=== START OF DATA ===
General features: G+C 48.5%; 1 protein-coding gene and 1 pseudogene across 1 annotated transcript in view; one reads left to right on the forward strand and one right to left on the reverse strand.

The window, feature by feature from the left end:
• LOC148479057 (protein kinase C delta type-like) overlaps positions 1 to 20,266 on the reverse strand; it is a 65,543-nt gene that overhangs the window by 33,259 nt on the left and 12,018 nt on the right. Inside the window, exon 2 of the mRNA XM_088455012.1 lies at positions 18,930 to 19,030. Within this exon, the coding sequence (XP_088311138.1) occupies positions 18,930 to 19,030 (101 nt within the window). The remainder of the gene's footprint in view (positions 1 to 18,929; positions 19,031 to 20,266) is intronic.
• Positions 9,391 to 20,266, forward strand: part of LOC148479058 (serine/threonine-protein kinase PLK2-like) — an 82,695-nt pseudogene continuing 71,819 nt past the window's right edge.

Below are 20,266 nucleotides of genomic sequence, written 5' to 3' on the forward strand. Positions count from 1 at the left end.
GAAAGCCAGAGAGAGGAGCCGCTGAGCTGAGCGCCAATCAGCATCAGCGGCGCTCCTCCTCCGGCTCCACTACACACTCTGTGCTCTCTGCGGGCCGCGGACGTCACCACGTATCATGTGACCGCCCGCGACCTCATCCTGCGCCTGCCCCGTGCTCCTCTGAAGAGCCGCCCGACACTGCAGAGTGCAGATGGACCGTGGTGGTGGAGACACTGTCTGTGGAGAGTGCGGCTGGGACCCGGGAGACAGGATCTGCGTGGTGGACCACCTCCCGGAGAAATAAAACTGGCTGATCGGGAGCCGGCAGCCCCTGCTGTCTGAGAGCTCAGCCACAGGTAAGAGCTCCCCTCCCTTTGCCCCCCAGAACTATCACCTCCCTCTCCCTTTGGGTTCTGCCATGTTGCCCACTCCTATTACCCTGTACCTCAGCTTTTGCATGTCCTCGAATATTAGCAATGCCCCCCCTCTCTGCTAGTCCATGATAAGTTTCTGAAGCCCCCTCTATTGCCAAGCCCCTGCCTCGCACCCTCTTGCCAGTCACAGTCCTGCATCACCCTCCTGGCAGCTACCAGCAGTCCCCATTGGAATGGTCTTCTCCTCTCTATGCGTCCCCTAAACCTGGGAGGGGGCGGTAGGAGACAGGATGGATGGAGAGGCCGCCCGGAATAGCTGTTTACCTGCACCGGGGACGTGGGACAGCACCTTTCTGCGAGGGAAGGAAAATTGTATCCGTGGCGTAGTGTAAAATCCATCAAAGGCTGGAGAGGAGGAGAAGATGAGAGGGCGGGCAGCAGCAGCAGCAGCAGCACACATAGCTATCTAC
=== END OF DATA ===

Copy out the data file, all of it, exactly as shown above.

General features: G+C 48.5%; 1 protein-coding gene and 1 pseudogene across 1 annotated transcript in view; one reads left to right on the forward strand and one right to left on the reverse strand.

The window, feature by feature from the left end:
• LOC148479057 (protein kinase C delta type-like) overlaps positions 1 to 20,266 on the reverse strand; it is a 65,543-nt gene that overhangs the window by 33,259 nt on the left and 12,018 nt on the right. Inside the window, exon 2 of the mRNA XM_088455012.1 lies at positions 18,930 to 19,030. Within this exon, the coding sequence (XP_088311138.1) occupies positions 18,930 to 19,030 (101 nt within the window). The remainder of the gene's footprint in view (positions 1 to 18,929; positions 19,031 to 20,266) is intronic.
• Positions 9,391 to 20,266, forward strand: part of LOC148479058 (serine/threonine-protein kinase PLK2-like) — an 82,695-nt pseudogene continuing 71,819 nt past the window's right edge.

Below are 20,266 nucleotides of genomic sequence, written 5' to 3' on the forward strand. Positions count from 1 at the left end.
GAAAGCCAGAGAGAGGAGCCGCTGAGCTGAGCGCCAATCAGCATCAGCGGCGCTCCTCCTCCGGCTCCACTACACACTCTGTGCTCTCTGCGGGCCGCGGACGTCACCACGTATCATGTGACCGCCCGCGACCTCATCCTGCGCCTGCCCCGTGCTCCTCTGAAGAGCCGCCCGACACTGCAGAGTGCAGATGGACCGTGGTGGTGGAGACACTGTCTGTGGAGAGTGCGGCTGGGACCCGGGAGACAGGATCTGCGTGGTGGACCACCTCCCGGAGAAATAAAACTGGCTGATCGGGAGCCGGCAGCCCCTGCTGTCTGAGAGCTCAGCCACAGGTAAGAGCTCCCCTCCCTTTGCCCCCCAGAACTATCACCTCCCTCTCCCTTTGGGTTCTGCCATGTTGCCCACTCCTATTACCCTGTACCTCAGCTTTTGCATGTCCTCGAATATTAGCAATGCCCCCCCTCTCTGCTAGTCCATGATAAGTTTCTGAAGCCCCCTCTATTGCCAAGCCCCTGCCTCGCACCCTCTTGCCAGTCACAGTCCTGCATCACCCTCCTGGCAGCTACCAGCAGTCCCCATTGGAATGGTCTTCTCCTCTCTATGCGTCCCCTAAACCTGGGAGGGGGCGGTAGGAGACAGGATGGATGGAGAGGCCGCCCGGAATAGCTGTTTACCTGCACCGGGGACGTGGGACAGCACCTTTCTGCGAGGGAAGGAAAATTGTATCCGTGGCGTAGTGTAAAATCCATCAAAGGCTGGAGAGGAGGAGAAGATGAGAGGGCGGGCAGCAGCAGCAGCAGCAGCACACATAGCTATCTAC